Hybrid Inverter-Chargers can be very nice... But they are complex pieces of hardware, and you need to know what you are doing if you are going to install a system yourself. There is software that needs to be programmed/configured, lots of different electrical connections to be made, and dealing with lots of dangerous power (220 VAC from utility, from genset, a large 24 or 48 VDC battery bank that can make heavy copper cables glow red/start fires if wired wrong, etc.).

    Be Safe. Be careful.

    -Bill
    Near San Francisco California: 3.5kWatt Grid Tied Solar power system+small backup genset
  • Manuel24Manuel24 Registered Users, Users Awaiting Email Confirmation Posts: 6 ✭✭
    Thank you very much for allowing the video and for all the information, you have really cleared a lot of doubts and I have learned a lot.
    In my country the electric light companies do not buy energy, it is not regulated, the energy meters only mark in one direction and never turn in reverse.
    I want to try an isolated project (that is, without connecting to the public grid)
    as well as in the figure:
    but I need to inject 220v to the swr2500 inverter from the psw inverter, but when the current produced from the swr2500 inverter goes out it will go to the psw inverter and explode, I would like to know if there is any way to make the current go one way from the psw inverter and it does not return or input the current from the inverter swr2500 to the psw (I was thinking of rectifier diodes), I do this project because I have everything except the psw 600w.
  • BB.BB. Super Moderators, Administrators Posts: 32,007 admin
    edited July 21 #9
    Manual,

    Yes, your drawing is "sort of" accurate and can work. However, there are some limitations:
    • The off grid AC inverter must be PSW/TSW type. The GT Inverter needs a sign sine wave voltage signal
    • The OG Inverter should be Larger (higher wattage) than the GT Inverter. A GT Inverter (especially the older ones) are (sort of) open loop control. The GT inverter takes 100% of the available solar power and converts to to 220 VAC @ 60 Hz. And the OG Inverter will either supply power to your loads (if GT Inverter < Power than loads) or the OG Inverter will take the extra power (GT Inverter>AC Loads) and the power will flow "backwards" through the OG Inverter and charge the battery bank.
    • So, the battery bank needs to be larger too--Both to supply your TSW Inverters maximum AC loads, and the Charging Current from the GT inverter.
    • Which then leads us to another issue--Standard OG inverters are not designed to charge the battery bank when operating "in reverse". So you have to setup "something" to either "dump" excess charging current (to an electric heater) or turn off the GT Inverter (cut the AC line with a relay).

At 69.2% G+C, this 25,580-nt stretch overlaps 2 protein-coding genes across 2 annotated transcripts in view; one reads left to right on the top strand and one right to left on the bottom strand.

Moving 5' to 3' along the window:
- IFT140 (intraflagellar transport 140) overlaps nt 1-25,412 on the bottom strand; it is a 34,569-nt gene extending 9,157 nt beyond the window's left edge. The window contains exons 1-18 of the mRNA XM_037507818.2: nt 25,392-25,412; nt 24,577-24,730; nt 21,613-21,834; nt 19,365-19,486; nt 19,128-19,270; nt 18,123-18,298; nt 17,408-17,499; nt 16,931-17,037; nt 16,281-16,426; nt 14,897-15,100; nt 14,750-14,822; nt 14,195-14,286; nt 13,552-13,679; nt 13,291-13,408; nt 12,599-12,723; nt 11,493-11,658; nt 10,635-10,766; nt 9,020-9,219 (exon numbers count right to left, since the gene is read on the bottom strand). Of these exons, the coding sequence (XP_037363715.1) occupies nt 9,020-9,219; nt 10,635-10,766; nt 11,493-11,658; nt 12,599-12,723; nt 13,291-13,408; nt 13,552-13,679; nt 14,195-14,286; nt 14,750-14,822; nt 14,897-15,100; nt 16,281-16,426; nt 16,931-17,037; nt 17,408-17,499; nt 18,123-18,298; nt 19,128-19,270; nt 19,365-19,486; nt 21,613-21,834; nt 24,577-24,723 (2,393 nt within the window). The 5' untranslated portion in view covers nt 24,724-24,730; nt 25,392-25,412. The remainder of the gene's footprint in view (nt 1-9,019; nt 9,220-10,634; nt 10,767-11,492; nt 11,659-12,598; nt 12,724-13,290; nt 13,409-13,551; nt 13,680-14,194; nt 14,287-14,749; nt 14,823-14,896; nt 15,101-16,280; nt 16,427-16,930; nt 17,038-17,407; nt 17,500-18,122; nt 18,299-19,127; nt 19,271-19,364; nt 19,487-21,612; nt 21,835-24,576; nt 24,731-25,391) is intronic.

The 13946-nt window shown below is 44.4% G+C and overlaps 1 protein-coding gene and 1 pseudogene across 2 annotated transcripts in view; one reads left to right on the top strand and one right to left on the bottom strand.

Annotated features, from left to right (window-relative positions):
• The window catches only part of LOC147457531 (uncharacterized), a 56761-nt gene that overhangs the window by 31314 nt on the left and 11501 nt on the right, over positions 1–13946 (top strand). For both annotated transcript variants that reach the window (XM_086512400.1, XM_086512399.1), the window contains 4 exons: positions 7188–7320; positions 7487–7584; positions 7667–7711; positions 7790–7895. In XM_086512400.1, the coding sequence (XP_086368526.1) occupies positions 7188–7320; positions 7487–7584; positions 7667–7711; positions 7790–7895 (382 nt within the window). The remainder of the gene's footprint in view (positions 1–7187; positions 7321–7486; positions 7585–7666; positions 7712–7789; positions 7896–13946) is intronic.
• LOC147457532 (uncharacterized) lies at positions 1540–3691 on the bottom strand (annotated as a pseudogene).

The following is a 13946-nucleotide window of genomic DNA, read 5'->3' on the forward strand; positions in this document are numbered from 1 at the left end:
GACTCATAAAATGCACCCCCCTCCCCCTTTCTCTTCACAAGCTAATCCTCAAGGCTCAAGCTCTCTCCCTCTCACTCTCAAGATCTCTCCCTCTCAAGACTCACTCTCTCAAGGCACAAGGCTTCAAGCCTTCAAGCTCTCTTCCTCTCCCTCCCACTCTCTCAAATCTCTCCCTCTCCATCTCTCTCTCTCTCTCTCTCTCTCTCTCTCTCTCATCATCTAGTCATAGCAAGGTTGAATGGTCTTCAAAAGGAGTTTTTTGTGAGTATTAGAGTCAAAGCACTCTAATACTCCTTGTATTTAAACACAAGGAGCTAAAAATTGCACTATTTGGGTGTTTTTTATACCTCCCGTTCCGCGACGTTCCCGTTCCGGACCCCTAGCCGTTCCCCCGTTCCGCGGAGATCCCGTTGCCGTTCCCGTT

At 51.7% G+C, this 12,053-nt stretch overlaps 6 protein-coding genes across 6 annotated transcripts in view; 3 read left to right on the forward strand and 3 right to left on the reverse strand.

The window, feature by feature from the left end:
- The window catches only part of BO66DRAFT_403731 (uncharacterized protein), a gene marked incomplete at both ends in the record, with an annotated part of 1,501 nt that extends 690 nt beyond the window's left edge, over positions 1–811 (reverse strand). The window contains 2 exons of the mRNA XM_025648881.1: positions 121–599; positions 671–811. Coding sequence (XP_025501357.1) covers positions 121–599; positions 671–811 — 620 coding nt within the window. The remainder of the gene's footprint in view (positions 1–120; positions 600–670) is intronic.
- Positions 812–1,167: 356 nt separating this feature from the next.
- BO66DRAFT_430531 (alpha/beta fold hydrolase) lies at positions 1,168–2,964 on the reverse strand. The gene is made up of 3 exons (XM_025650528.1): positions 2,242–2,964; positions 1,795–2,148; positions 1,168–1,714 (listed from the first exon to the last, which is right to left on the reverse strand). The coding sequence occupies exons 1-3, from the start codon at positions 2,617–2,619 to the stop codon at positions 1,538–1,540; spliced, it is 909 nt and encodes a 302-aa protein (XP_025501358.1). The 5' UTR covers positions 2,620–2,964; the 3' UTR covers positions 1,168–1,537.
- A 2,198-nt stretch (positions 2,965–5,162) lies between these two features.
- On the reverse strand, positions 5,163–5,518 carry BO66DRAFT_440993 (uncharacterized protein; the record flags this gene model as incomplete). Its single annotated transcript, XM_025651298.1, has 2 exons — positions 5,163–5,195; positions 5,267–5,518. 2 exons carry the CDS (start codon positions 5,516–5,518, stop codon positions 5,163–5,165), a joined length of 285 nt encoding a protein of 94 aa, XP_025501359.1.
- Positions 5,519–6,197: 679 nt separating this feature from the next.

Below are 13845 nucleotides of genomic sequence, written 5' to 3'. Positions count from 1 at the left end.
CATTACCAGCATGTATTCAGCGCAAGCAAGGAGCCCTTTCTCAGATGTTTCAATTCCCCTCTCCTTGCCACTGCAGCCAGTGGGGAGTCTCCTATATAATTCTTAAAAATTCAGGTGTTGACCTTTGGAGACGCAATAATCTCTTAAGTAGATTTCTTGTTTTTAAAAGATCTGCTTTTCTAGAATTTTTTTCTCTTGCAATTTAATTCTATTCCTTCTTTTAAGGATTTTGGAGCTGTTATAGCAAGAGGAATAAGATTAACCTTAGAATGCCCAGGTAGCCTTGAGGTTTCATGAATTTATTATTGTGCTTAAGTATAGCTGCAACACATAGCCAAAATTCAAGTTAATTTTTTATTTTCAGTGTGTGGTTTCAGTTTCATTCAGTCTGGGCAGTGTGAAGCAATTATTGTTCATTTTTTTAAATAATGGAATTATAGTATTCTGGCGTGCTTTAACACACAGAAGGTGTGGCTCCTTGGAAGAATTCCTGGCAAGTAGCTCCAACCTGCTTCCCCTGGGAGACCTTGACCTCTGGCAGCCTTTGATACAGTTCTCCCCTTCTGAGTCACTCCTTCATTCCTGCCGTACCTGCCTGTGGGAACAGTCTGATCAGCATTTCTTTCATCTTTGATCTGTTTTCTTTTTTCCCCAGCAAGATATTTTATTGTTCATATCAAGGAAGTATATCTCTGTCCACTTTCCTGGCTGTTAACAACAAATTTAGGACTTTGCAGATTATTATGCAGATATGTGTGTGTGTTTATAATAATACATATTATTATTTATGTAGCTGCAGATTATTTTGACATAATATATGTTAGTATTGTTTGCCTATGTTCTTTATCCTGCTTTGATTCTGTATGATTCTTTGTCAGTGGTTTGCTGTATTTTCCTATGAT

• And while many TSW OG AC inverters can operate "in reverse" and charge the battery bank--You will have to find ones that will work for you (the supplier usually not tell you about this function).
    Some newer Off Grid (and Hybrid) AC inverters are actually designed to to this--And so are some newer GT inverters (they can be "trottled" by the the OG inverter shift line frequency a bit +/- from 60 Hz center frequency).

    There are reasons people have built "micro grid" systems like this... Typically when you have a small "village" with distributed homes/inverters/solar panels. Use the 220 VAC micro grid to "move power" between "micro power stations" in the village. Both with solar and wind turbines.

    The SMA Sunny Island system is an example of this (and you can probably find much better explanations of how everything plays together than I can post here):

    https://www.solar-electric.com/sma-sunny-island-6048-us-inverter.html

    The longer answer--In general, most people "are not happy" if their 220 VAC power fails because some clouds came by and blocked the sun, the water pump starts, or only having 220 VAC from 10am to 2pm on sunny days.

    First find a simple/cheap AC power meter (Kill-a-Watt is a famous brand in the USA to start a search):

    https://www.amazon.com/s?k=kill+a+watt+meter&ref=nb_sb_noss

    So, the usual suggestion is figure your daily loads (made up example) from your Kill-a-Watt readings (remember Watts is Power or a rate like km/hr for 25 km/hr... Watt*Hours is distance driven--Like 25 km/hr * 2 hours = 50 km driven). 
    • 50 Watt TV * 5 hours a day = 250 Watt*Hours per day
    • 13 Watt LED lighting * 8 hours per day = 104 WH per day
    • 250+104= 354 WH per day (@ 220 VAC)
    Then sizing the battery bank. 2 days of "stored energy" and 50% max discharge (for longer battery life):
    • 354 WH per day * 1/0.85 AC inverter eff * 2 days storage * 1/0.50 max discharge * 1/12 volt battery bank = 139 AH @ 12 volt battery bank
    Typical suggestion would be 2x 6 volt @ 200 AH "golf cart" batteries in series for 12 volts @ 200 AH battery bank.

    Sizing solar... Two calculations. One based on size of battery bank (more batteries, more base charging current). And the second based on your energy usage per day (and amount of sun per day for your location):